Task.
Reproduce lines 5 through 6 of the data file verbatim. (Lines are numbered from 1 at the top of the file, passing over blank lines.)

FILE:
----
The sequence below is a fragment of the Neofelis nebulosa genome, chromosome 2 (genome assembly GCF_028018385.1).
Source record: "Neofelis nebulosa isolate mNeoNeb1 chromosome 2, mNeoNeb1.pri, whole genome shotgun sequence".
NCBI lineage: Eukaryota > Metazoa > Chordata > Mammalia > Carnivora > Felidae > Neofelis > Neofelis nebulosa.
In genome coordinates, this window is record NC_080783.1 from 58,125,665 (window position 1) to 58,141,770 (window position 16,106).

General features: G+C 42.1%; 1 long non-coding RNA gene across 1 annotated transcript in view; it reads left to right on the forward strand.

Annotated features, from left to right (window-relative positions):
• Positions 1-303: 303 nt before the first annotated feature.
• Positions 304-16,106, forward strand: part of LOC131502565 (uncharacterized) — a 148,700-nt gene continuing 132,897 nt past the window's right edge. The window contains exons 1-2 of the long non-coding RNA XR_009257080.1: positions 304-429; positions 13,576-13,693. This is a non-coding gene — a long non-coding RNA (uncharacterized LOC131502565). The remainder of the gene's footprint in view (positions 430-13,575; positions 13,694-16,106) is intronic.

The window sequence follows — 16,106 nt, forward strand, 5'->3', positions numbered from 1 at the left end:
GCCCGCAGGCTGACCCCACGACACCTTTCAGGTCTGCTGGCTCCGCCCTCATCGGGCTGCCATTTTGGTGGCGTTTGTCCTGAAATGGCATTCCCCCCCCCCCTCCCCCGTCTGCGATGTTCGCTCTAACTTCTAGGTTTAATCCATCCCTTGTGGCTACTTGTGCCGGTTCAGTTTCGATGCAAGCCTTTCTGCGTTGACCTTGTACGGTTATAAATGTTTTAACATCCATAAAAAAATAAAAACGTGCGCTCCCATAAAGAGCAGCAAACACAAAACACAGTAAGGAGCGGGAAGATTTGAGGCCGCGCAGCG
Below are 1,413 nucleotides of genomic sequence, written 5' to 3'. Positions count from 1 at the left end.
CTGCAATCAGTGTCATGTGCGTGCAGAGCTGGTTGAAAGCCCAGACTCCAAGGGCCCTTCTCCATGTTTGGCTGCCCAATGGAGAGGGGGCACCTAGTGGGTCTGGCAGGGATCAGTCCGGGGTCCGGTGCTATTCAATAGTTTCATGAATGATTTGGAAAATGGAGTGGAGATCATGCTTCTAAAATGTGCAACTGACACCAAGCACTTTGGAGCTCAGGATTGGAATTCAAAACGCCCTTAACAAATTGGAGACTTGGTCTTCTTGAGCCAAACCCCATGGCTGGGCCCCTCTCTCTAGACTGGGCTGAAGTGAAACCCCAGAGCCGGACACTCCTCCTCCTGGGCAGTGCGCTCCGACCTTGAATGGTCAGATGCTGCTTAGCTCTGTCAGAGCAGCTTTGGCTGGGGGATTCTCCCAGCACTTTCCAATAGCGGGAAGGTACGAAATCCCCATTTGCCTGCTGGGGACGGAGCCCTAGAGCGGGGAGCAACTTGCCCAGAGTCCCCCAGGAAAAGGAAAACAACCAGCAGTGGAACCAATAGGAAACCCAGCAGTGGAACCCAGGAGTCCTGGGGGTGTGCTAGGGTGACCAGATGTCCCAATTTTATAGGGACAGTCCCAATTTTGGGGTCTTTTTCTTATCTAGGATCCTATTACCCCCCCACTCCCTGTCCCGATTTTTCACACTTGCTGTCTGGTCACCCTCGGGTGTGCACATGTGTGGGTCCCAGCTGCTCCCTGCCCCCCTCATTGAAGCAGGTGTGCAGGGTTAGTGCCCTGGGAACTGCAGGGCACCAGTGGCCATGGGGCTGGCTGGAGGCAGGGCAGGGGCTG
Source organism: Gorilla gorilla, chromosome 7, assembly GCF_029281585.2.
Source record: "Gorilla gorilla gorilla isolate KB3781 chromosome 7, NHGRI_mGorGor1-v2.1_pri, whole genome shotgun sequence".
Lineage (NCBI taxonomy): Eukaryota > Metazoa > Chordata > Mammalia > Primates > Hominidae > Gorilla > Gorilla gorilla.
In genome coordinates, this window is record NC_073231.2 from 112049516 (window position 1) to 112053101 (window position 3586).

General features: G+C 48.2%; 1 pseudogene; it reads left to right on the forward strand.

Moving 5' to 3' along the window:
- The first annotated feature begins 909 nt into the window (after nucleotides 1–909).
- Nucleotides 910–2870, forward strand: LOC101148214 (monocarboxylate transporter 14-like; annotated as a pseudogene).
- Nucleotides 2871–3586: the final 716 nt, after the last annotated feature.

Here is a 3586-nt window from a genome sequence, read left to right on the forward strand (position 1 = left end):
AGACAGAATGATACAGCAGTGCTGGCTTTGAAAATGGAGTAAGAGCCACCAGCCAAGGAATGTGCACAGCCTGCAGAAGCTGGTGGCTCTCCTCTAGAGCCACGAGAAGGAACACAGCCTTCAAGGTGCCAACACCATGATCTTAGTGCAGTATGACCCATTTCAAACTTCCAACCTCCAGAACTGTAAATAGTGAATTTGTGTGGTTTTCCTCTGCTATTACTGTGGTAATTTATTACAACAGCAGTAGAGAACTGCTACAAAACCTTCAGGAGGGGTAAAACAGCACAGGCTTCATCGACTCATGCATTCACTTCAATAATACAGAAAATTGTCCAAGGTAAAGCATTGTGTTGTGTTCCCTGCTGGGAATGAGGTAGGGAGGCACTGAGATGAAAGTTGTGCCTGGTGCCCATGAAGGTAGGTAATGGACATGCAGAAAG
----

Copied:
General features: G+C 42.1%; 1 long non-coding RNA gene across 1 annotated transcript in view; it reads left to right on the forward strand.

Annotated features, from left to right (window-relative positions):